Shipman believes [dogs] were domesticated from wolves more than 30,000 years ago as they “helped hunters find or track prey and protected their home territory and their social group (which included humans).” It is well understood how we have shaped those wolves: our ancestors would have favoured those that were friendly and useful to humans, so eventually creating the domestic dog of today. But less well studied is how this relationship changed us. Shipman argues that those humans who showed the right skills and sensitivity to manage wolves outlived and out-bred those who tried to go it alone; the result is a world of dog-lovers. Domestication runs two ways.
Stephen Cave in the FT, August 27th, 2011
The bovines too have been breeding humans to spec. As our ancestors turned aurochs into cattle, selecting for domestication, dairy and draft, the animals were in turn selecting their keepers for compatibility. 10,000 years ago the vast majority of humans are likely to have been lactose intolerant, according to the DNA record, whereas today around 95% of people in cow-rearing Europe are lactose tolerant. In other words, humans with the ability to digest milk spread at the expense of those with more delicate tummies. Meanwhile cows have multiplied and prospered thanks to their blood-and-milk pact with our species. There are over one billion of them on the planet already, and we’re still bulldozing virgin rainforest to create the pastures they demand.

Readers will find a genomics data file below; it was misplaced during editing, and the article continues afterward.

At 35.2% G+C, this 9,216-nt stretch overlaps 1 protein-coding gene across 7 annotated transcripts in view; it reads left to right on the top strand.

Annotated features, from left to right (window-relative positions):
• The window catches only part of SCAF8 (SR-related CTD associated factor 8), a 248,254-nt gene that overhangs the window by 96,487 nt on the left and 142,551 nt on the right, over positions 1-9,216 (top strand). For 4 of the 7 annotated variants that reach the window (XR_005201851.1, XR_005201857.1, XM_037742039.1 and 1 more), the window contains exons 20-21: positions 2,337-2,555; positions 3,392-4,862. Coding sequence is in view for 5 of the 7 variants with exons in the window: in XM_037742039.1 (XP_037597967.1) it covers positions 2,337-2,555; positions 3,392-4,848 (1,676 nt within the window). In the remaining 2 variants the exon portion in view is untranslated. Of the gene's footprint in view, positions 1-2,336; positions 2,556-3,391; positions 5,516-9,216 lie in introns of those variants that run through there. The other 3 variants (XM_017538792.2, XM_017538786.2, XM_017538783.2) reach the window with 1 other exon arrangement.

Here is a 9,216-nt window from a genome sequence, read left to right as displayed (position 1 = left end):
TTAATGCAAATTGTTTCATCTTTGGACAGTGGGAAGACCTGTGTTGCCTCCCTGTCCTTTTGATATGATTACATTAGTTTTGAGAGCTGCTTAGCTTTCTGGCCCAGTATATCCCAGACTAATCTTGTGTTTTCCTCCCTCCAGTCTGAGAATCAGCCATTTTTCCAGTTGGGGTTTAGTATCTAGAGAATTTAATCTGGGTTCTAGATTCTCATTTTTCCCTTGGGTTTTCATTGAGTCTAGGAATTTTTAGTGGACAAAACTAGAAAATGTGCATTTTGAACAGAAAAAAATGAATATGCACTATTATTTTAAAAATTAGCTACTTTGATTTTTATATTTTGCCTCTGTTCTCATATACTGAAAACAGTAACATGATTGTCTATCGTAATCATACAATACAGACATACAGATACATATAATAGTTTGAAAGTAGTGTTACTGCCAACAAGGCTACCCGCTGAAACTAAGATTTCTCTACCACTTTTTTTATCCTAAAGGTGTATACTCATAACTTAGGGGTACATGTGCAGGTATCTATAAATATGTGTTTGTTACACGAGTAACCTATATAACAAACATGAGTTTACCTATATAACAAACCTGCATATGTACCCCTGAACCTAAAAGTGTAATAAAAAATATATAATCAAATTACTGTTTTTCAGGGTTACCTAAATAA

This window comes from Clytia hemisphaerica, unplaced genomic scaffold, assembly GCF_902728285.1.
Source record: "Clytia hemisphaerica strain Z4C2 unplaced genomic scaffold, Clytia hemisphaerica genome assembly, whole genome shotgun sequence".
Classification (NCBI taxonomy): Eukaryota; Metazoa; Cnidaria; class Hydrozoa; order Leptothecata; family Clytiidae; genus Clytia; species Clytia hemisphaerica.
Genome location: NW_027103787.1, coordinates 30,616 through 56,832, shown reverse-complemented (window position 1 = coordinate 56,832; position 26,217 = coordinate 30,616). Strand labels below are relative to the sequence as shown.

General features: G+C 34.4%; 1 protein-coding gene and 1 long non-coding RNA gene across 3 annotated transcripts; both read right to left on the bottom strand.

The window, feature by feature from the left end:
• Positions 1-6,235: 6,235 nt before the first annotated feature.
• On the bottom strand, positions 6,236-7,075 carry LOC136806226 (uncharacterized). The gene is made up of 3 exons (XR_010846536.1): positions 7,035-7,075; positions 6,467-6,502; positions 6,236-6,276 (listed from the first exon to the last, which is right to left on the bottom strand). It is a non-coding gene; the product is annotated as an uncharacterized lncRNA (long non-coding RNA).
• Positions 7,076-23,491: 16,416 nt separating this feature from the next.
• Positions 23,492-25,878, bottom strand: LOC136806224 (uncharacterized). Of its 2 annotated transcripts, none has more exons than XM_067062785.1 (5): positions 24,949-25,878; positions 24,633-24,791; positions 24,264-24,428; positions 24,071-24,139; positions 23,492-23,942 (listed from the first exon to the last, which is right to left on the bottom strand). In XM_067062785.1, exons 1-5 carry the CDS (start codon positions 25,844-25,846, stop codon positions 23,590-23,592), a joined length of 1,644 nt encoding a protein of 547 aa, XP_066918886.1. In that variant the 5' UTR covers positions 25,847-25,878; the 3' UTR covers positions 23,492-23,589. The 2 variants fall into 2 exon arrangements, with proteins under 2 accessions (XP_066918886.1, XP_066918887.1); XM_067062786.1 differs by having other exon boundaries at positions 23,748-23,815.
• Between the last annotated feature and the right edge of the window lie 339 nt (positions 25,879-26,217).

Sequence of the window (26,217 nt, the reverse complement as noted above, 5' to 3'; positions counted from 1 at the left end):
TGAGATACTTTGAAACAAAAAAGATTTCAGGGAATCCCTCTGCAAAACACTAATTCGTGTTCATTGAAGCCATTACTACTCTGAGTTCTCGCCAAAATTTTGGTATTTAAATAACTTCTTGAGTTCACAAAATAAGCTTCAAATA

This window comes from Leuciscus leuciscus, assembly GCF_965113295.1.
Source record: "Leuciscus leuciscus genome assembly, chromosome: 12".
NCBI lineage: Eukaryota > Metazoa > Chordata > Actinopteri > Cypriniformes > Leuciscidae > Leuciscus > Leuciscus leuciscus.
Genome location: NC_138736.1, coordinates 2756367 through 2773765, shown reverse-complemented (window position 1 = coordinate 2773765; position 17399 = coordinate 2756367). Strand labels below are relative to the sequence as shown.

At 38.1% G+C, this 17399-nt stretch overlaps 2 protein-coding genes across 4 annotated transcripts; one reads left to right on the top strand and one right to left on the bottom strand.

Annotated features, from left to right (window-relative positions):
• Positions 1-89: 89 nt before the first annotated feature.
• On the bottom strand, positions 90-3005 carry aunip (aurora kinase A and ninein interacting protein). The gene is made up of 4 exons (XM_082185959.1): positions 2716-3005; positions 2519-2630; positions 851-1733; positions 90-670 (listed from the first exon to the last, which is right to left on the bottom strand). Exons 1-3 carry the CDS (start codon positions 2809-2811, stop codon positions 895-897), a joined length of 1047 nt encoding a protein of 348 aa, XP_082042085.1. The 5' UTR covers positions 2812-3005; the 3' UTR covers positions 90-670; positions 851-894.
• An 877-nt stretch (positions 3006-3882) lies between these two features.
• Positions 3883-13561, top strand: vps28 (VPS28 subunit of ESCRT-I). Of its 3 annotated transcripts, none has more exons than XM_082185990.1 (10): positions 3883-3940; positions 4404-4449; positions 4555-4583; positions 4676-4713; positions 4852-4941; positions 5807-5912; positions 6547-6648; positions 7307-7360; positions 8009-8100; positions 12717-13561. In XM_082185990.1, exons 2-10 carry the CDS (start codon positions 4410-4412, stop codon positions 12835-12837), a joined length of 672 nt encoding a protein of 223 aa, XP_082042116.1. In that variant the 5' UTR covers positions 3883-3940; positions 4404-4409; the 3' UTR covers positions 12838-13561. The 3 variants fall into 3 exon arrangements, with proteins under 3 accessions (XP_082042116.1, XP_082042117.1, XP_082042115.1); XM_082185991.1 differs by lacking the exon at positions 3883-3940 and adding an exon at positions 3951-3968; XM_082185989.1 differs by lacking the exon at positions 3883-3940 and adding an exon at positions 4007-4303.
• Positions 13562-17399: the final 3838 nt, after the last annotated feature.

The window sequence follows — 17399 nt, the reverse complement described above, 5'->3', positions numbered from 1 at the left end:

Tangentially related: there are more bacteria in the bodies of humans, dogs and cows, than there are individual cells. We’re vehicles for the monstrous regiment of microbes! So who’s hosting who?